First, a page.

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A 24-year-old woman presented with an 8-year history of chest tightness and shortness of breath during intense exercise. Physical examination showed decreased expansion of the right rib cage and respiratory sounds in the right lung were quiet. A routine examination was unremarkable. There were no systemic symptoms, including fever, skin rash and arthralgia. The erythrocyte sedimentation rate and high sensitivity C-reactive protein levels were normal. Autoantibodies, including antinuclear antibodies, antiextractable nuclear antigen antibodies and antineutrophil cytoplasmic antibodies, were negative.
Chest high-resolution CT showed a low right lung volume, markedly thickened interlobular septae (mainly in the right lower lung) and some ground-glass opacity, showing a wedge-shaped area of consolidation (figure 1A). Bronchoscopy showed submucosal varices of the right bronchial tree, with markedly increased surface secretions and mucosal hypertrophy (figure 2). Echocardiography showed normal inner atrial and ventricular diameters. Additionally, ostia of the right superior pulmonary vein were unclear, and pulmonary arterial systolic pressure was normal. CT pulmonary angiography (axial image, figure 1B; coronal maximum intensity projection image, figure 1C) showed a thin right pulmonary artery (PA), with fewer and thinner branches than normal. Right pulmonary venous drainage was not visible. There were multiple, slender, tortuous collateral veins with reflux into the superior vena cava in the right hilum. Selective right PA angiography showed reversed contrast medium flow to the left PA and a decreased diameter of the right PA compared with the left PA (figure 3A). The right pulmonary vein was not visible during the venous phase (figure 3B).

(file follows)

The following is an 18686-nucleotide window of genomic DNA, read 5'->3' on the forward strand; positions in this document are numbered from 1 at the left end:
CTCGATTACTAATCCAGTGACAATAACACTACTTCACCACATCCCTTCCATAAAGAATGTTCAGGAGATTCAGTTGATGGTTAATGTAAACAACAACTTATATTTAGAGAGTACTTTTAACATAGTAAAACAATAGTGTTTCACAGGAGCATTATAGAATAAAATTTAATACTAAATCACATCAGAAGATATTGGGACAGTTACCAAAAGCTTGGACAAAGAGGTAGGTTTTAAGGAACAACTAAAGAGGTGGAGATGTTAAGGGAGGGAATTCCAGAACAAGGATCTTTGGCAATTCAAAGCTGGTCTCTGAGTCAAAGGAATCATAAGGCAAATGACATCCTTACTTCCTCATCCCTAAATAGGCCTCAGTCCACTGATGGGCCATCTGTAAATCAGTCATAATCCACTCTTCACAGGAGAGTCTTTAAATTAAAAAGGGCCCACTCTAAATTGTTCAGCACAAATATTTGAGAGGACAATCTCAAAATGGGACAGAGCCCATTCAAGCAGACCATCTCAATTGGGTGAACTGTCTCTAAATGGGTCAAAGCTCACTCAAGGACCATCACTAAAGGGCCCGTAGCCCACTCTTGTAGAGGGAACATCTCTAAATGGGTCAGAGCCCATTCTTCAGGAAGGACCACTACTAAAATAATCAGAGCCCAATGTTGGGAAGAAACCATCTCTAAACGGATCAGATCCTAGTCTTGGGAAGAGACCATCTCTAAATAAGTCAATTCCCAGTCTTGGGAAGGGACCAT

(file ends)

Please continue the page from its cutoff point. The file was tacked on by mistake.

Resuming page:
A diagnosis of congenital unilateral pulmonary vein atresia (CUPVA) was made. The patient experienced shortness of breath only after intense exercise and there was no pulmonary infection or recurrent haemoptysis. She was closely monitored, and light-intensity physical activity was permitted.
Unilateral diffuse pulmonary parenchymal lesions are clinically rare. The causes of these lesions include focal chronic inflammatory diseases, such as bronchiectasis and gastro-oesophageal reflux, radiation pneumonitis and mechanical ventilation of a unilateral lung.1 Unilateral diffuse pulmonary parenchymal lesions have also been reported in diseases, such as Sjogren's syndrome and systemic sclerosis.1 Additional rare causes of unilateral lesions include pulmonary circulatory diseases, such as proximal PA blockage (eg, PA sarcoma), venous thrombosis and unilateral pulmonary vein stenosis due to mediastinal fibrosis. In adult patients with CUPVA, long-term pulmonary circulation abnormalities can cause typical unilateral diffuse lung lesions. However, diffuse thickening of interlobular septae, decreased lung volume and a slender PA on the affected side can differentiate CUPVA from other causes of unilateral diffuse lung disease.
Bronchial varices is a rare bronchoscopic finding, but it is clinically important for establishing the diagnosis of CUPVA.2 Rupture of these dilated bronchial veins can cause mild to massive haemoptysis. Therefore, transbronchial biopsy should be avoided in this situation.
Pulmonary angiography is the gold standard for investigation of CUPVA. CT angiography is also helpful. Magnetic resonance can be useful because it can define anatomic hypoplasia of the right PA and the absence of right pulmonary veins, as well as a lack of any forward flow to the right lung.3
CUPVA should be considered in the differential diagnosis of unilateral diffuse thickening of interlobular septae. The presence of concurrent bronchial varices as visualised by bronchoscopy could strongly suggest diagnosis of this condition.
Contributors HW and JS were involved in designing and drafting of the manuscript. All the authors equally contributed to the collection and interpretation of the data and approval of the final manuscript.
Competing interests None declared.
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